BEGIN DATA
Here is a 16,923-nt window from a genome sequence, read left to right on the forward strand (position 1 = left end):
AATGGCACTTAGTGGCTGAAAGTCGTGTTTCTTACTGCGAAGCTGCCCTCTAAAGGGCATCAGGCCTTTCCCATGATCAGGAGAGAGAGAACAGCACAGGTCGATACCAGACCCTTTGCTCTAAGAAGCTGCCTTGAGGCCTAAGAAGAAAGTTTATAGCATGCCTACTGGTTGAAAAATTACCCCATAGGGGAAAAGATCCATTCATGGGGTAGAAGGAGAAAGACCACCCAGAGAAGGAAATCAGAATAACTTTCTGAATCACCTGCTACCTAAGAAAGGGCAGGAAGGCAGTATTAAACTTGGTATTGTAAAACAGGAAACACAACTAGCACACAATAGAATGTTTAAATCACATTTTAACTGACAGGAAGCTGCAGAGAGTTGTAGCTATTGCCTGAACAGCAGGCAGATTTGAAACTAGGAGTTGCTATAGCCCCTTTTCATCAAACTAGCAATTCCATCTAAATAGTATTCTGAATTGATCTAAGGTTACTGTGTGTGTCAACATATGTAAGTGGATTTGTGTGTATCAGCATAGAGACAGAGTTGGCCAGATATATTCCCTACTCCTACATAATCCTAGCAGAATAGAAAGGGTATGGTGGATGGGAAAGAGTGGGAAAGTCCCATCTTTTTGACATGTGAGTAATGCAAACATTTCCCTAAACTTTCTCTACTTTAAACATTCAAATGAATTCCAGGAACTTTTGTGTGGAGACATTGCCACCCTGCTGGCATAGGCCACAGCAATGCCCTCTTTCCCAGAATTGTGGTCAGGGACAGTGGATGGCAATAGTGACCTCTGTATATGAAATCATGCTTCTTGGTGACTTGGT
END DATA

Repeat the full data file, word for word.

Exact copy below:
Here is a 16,923-nt window from a genome sequence, read left to right on the forward strand (position 1 = left end):
AATGGCACTTAGTGGCTGAAAGTCGTGTTTCTTACTGCGAAGCTGCCCTCTAAAGGGCATCAGGCCTTTCCCATGATCAGGAGAGAGAGAACAGCACAGGTCGATACCAGACCCTTTGCTCTAAGAAGCTGCCTTGAGGCCTAAGAAGAAAGTTTATAGCATGCCTACTGGTTGAAAAATTACCCCATAGGGGAAAAGATCCATTCATGGGGTAGAAGGAGAAAGACCACCCAGAGAAGGAAATCAGAATAACTTTCTGAATCACCTGCTACCTAAGAAAGGGCAGGAAGGCAGTATTAAACTTGGTATTGTAAAACAGGAAACACAACTAGCACACAATAGAATGTTTAAATCACATTTTAACTGACAGGAAGCTGCAGAGAGTTGTAGCTATTGCCTGAACAGCAGGCAGATTTGAAACTAGGAGTTGCTATAGCCCCTTTTCATCAAACTAGCAATTCCATCTAAATAGTATTCTGAATTGATCTAAGGTTACTGTGTGTGTCAACATATGTAAGTGGATTTGTGTGTATCAGCATAGAGACAGAGTTGGCCAGATATATTCCCTACTCCTACATAATCCTAGCAGAATAGAAAGGGTATGGTGGATGGGAAAGAGTGGGAAAGTCCCATCTTTTTGACATGTGAGTAATGCAAACATTTCCCTAAACTTTCTCTACTTTAAACATTCAAATGAATTCCAGGAACTTTTGTGTGGAGACATTGCCACCCTGCTGGCATAGGCCACAGCAATGCCCTCTTTCCCAGAATTGTGGTCAGGGACAGTGGATGGCAATAGTGACCTCTGTATATGAAATCATGCTTCTTGGTGACTTGGT